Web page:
Pine Bluff Arkansas Culture

It may not be surprising that the largest construction project in Arkansas is underway in Pine Bluff, but it may come as a surprise to some that the city's largest arts center, the Arts and Science Center of Southeast Arkansas, is already under construction. The city has commissioned a new exhibition, "Rooted in Change," a collection of works by artists from the Arkansas Delta that will premiere in its new museum in spring 2017. Go Forward, a 501 (c) (3) nonprofit arts organization, is leading the construction of a $1.5 million renovation of downtown PineBluff, where new stores have already opened and millions of dollars will soon be spent improving the streetscape. Bluffs, founded in 1968 by the founder of the Art and Science Center, Dr. William C. "Bubba" Jones, has preserved the Arkansas Delta's artistic heritage and was commissioned by the city for the first time in its history.

The Pine Bluff area is also home to the entire population of PineBluff County, which had 902,443 residents, according to the 2014 U.S. Census estimate. Bluffs is also the largest city in the state of Arkansas and the second largest city in Arkansas after Little Rock.

At the University of Arkansas at Pine Bluff, the gap between men and women on campus is smaller than the national average. The differences in the number of male and female students at the university between the two universities are small but higher than the National Collegiate Athletics Association (NCAA) average, according to the 2014 U.S. Census estimate.

In terms of ethnic diversity, the University of Arkansas at Pine Bluff ranks third out of 413 in the nation, according to the 2014 US Census estimate. In terms of total national diversity (1802), it is above average in this ranking, but not as high as the national average.

Age-related, 70.4% of students are aged between 18 and 21, compared to the national average of 60%.

Learn more about diversity at the University of Arkansas at Pine Bluff, including comparing the school with other schools in the nation. Where available, the following table will be included and displayed, and will contain data on the percentage of students with skin color, gender, race, ethnicity, religion, sexual orientation and gender identity, and on the expression of gender.

We hope these resources will help you learn more about Pine Bluff and the surrounding Jefferson County communities. For more information on how the University of Arkansas at PineBluff supports low-income students, see the Financial Assistance page.

The 1949 edition of the Green Book contains more than a dozen entries for Arkansas, including Pine Bluff, PineBluff, Jefferson County, and other cities in the state.

A slave born in Arkansas who helped create the Pine Bluff and Jefferson County Green Book and the Arkansas State Museum. Arkansas - born slaves and contributions to the history, culture and history of their state.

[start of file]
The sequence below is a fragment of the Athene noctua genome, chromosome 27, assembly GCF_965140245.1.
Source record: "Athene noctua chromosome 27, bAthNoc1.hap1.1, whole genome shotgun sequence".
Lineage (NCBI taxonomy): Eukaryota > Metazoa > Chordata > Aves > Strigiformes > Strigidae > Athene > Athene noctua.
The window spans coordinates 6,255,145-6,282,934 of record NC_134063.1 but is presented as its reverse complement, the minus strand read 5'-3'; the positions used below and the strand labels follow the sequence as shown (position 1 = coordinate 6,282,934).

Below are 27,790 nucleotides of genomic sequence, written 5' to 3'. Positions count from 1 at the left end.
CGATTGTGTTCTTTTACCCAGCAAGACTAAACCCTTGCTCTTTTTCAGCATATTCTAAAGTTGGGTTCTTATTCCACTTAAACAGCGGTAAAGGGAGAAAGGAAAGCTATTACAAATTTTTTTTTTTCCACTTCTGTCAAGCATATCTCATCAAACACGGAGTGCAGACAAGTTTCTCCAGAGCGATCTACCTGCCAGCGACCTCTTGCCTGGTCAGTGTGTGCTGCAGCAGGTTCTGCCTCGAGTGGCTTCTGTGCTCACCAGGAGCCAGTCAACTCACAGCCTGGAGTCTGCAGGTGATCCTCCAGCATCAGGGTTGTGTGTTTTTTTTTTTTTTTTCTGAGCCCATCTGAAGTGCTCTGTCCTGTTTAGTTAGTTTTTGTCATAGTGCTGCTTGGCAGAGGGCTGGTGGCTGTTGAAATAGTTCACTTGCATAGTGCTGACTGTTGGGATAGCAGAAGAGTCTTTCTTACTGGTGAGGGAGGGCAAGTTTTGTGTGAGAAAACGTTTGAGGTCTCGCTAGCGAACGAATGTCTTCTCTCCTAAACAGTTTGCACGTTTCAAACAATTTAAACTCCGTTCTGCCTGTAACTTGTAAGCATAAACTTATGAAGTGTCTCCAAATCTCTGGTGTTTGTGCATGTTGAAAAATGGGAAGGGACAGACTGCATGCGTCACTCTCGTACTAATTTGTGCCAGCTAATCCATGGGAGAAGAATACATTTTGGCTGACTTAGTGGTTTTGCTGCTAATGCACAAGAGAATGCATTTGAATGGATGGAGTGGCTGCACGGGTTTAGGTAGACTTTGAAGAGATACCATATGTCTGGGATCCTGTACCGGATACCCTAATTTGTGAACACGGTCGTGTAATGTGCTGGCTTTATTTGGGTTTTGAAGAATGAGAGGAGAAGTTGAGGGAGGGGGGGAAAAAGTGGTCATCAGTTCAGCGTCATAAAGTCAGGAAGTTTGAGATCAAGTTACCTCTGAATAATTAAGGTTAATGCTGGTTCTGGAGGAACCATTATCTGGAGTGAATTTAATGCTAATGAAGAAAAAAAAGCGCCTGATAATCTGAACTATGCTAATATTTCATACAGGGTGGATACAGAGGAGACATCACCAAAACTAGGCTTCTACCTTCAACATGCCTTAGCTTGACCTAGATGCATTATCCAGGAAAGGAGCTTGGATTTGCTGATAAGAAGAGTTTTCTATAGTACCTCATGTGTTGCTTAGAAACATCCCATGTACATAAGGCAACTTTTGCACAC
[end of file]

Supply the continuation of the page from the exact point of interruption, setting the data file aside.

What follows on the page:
When completed in 1904, it was the tallest building in Pine Bluff and the second tallest in Arkansas. African-American chapter of the city, built by the Afro-American chapter of the city as a Masonic lodge.

The name of the town is derived from Pine Bluff, Arkansas, a town on the Arkansas River that was inhabited by Native Americans before it was officially incorporated in 1839. From 1832 to 1858, PineBluff was also home to the Seminole (Black) Seminoles who were forcibly removed from Florida territory. Between 18 and 18, it was also home to the Florida territory from which they were forcibly removed by the US Army during the Civil War.

Land transportation was improved by the government-funded Columbia Railroad, the first of its kind in the United States to pass through Pine Bluff. It provided access to the Arkansas River and the Missouri River as well as the Mississippi River.

After the outbreak of the Civil War, pine bluff flourished, but most of its wealth was based on the harvest of cotton. Jefferson County also had a crucial role in the state's highway program, which enabled the construction of several major highways in the late 1920s and early 1930s. It has enabled a significant expansion of transportation and economic development for the county, the state of Arkansas and the United States as a whole.

Joseph Bonne, who first visited Pine Bluff in 1864, built a rough hut on the high cliff covered in pine trees. A few years later, James Scull, also of the Arkansas Post, came and set up camp in the same area, just a few hundred yards from his cabin.

Indigenous peoples of different cultures have inhabited this area along the Arkansas River for thousands of years. Indigenous people from different cultures, indigenous people from all over the United States and the world have inhabited the Arkansas River area and have been inhabited by indigenous people in different languages and cultures, by indigenous cultures of the United States and other countries for thousands of years.

More About Pine Bluff

More About Pine Bluff